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FREETHOUGHT SOCIETY v. CHESTER COUNTY

March 6, 2002

FREETHOUGHT SOCIETY ET AL.
V.
CHESTER COUNTY ET AL.



The opinion of the court was delivered by: Dalzell, J.

MEMORANDUM

Before us is plaintiffs' request for a permanent injunction against the authorities of Chester County, Pennsylvania, from maintaining a plaque on the County Courthouse that displays the full text of the King James Version of the Ten Commandments.

To consider this vexing question under the First Amendment's Establishment Clause ("Congress shall make no law respecting an establishment of religion"), we held a non-jury trial on March 4 — 5, 2002. This Memorandum will constitute our findings of fact and conclusions of law, in accordance with Fed.R.Civ.P. 52(a).

Factual Background

The genesis of this particular Ten Commandments plaque is not in serious dispute.

On March 1, 1920, the Chester County Commissioners authorized the county's acceptance of a gift of the plaque from the Council of Religious Education of the Federated Churches of West Chester. All known members of the Council at the time were clergy or laymen of mainline Protestant denominations. On November 8 of that year, the County Commissioners specified the placement of the plaque on the east front of the High Street side of the Chester County Courthouse, where it remains to this day in the Borough of West Chester. On December 6, 1920, the County Commissioners authorized their Solicitor, Mr. MacElree, to be present at the unveiling of the tablet on Saturday, December 11, and he accepted the plaque on the county's behalf.

The dedication was held in Courtroom 2 of the County Courthouse. The program of that dedication, received in evidence at trial, was stipulated to be authentic and records that the ceremony was presided over by the Rev. Mr. Samuel C. Hodge, Chairman of the Council. It opened with an invocation that the Rev. Mr. Jay Dickerson, Pastor of the Methodist Episcopal Church, led. Those present then sang the hymn, "Before Jehovah's Awful Throne." After two speeches, including one by a Common Pleas Court Judge, the plaque was unveiled. The program records that all were then called upon to recite antiphonally a prayer of dedication that the Rev. Mr. Charles R. Williamson led:

Leader: Because we believe that the Ten Commandments are basic to righteousness and justice in government, industry, commerce, the administration of law, and in society.

Response: We Dedicate to God this tablet of the Ten Commandments.

Leader: Because we believe that the presence of these inscriptions in bronze of the Ten Commandments will be a reminder, to all who read as they pass by, of their duty and responsibility to God and their fellow men.

Response: We Solemnly Dedicate to the cause of public morality this tablet of the Ten Commandments.

Leader: Because we believe that the presence of this tablet on this temple, dedicated to justice and the cause of human rights, will be an inspiration to righteous living on the part of our youth and children.

Response: We Joyfully Dedicate to the interests of a better generation of citizens and a better nation this tablet.

All: All Of Which We Do in holy fear of Him who is Ruler over all and the Father of us all.

Amen! Amen! and Amen!

See Pl'ffs.' Ex. 11. After singing "My Country, `Tis of Thee", the Rev. Mr. Charles A. Walker gave the closing Benediction. Id.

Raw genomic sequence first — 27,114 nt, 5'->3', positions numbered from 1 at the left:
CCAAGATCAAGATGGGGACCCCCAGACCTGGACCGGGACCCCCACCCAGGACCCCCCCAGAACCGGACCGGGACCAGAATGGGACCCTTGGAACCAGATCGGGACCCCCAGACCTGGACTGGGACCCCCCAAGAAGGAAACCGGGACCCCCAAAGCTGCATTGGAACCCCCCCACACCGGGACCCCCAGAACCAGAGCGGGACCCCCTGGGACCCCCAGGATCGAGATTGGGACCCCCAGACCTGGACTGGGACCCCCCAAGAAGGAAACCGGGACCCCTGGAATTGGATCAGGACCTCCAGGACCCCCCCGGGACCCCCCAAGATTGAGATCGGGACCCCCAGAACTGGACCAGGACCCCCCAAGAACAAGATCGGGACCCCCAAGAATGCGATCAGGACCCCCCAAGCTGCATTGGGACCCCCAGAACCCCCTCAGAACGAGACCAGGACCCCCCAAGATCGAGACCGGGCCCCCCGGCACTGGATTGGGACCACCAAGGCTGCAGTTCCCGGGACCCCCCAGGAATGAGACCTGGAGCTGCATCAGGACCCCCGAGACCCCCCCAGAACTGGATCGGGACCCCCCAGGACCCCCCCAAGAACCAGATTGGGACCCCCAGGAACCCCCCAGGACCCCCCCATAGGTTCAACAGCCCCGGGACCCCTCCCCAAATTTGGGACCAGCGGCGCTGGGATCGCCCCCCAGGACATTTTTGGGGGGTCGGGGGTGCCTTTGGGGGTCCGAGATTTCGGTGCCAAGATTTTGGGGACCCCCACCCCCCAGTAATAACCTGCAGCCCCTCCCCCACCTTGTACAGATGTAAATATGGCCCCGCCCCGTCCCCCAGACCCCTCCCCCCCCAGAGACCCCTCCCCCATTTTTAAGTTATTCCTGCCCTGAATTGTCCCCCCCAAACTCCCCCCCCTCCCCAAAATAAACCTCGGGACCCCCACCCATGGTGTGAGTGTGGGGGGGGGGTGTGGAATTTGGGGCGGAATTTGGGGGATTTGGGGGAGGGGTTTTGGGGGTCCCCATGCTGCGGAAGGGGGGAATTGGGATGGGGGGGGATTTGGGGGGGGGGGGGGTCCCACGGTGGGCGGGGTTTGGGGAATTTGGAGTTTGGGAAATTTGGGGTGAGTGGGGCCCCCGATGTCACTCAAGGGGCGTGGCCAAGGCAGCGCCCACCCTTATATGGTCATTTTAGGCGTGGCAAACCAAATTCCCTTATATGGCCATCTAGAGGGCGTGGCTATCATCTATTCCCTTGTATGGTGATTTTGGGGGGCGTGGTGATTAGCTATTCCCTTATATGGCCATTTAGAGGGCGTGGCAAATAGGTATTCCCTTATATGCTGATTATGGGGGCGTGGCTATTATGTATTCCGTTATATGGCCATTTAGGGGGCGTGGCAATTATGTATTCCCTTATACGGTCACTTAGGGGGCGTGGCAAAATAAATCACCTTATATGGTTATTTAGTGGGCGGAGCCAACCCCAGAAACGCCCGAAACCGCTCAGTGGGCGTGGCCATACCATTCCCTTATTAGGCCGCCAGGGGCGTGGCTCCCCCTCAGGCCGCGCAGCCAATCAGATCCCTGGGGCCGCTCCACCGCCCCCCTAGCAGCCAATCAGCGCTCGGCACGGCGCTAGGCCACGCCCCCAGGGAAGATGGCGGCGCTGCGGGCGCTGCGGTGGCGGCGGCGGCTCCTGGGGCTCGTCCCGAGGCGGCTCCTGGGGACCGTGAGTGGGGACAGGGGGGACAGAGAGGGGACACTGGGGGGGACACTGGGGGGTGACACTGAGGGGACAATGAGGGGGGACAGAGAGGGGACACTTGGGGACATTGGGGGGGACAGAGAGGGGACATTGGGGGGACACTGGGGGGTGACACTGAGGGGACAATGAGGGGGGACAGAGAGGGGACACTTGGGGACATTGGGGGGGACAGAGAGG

According to contemporary newspaper accounts, the keynote speaker, Judge J. Frank E. Hause, decried lax Sabbath observance with the words, "Have you remembered the Sabbath Day to keep it holy? If you disobey the commandments here and escape punishment, there is yet the punishment which will surely be meted out on the day of judgment."*fn1

The Ten Commandments plaque is fifty inches tall and thirty-nine inches wide and has, as noted, remained at the same location on the Courthouse's High Street facade since its dedication in 1920. When one faces the east side of the Courthouse, and looks through the six Corinthian pillars a few feet in front of that facade, the Ten Commandments plaque stands out against the white stone blocks it is mounted on. To its north there are two small signs saying "No Smoking Building" and identifying the structure as historically significant. Nevertheless, as defendants' Ex. 29 shows, the Ten Commandments tablet dominates the left or south side of the High Street facade. On the right, north side of the door, there are signs identifying the building, giving its business hours, and directing people to after-hours access; there is also a small plaque confirming that the building is registered on the National Register of Historic Places. There is thus no other tablet on the High Street facade of any substantive historical, political or philosophical content.*fn2

The English text of the Ten Commandments is taken from the version King James commissioned in 1603, known to scholars as the Authorized Version. The tablet takes its text from that translation of Exodus 20:2-17 and Deuteronomy 5:6-21, with the Summary from Matthew 22:37 and 39, which are Jesus' words bringing together Deut. 6:5 and Lev. 19:18. The tablet's exact words, paragraphing, and relative font size, follow:

THE COMMANDMENTS

THOU SHALT HAVE NO OTHER GODS BEFORE ME.

THOU SHALT NOT MAKE UNTO THEE ANY GRAVEN IMAGE, OR ANY LIKENESS OF ANY THING THAT IS IN HEAVEN ABOVE, OR THAT IS IN THE EARTH BENEATH, OR THAT IS IN THE WATER UNDER THE EARTH:

THOU SHALT NOT BOW DOWN THYSELF TO THEM NOR SERVE THEM:

FOR I THE LORD THY GOD AM A JEALOUS GOD, VISITING THE INIQUITY OF THE FATHERS UPON THE CHILDREN UNTO THE THIRD AND FOURTH GENERATION OF THEM THAT HATE ME. AND SHOWING MERCY UNTO THOUSANDS OF THEM THAT LOVE ME AND KEEP MY COMMANDMENTS.

THOU SHALT NOT TAKE THE NAME OF THE LORD THY GOD IN VAIN:

FOR THE LORD WILL NOT HOLD HIM GUILTLESS THAT TAKETH ...


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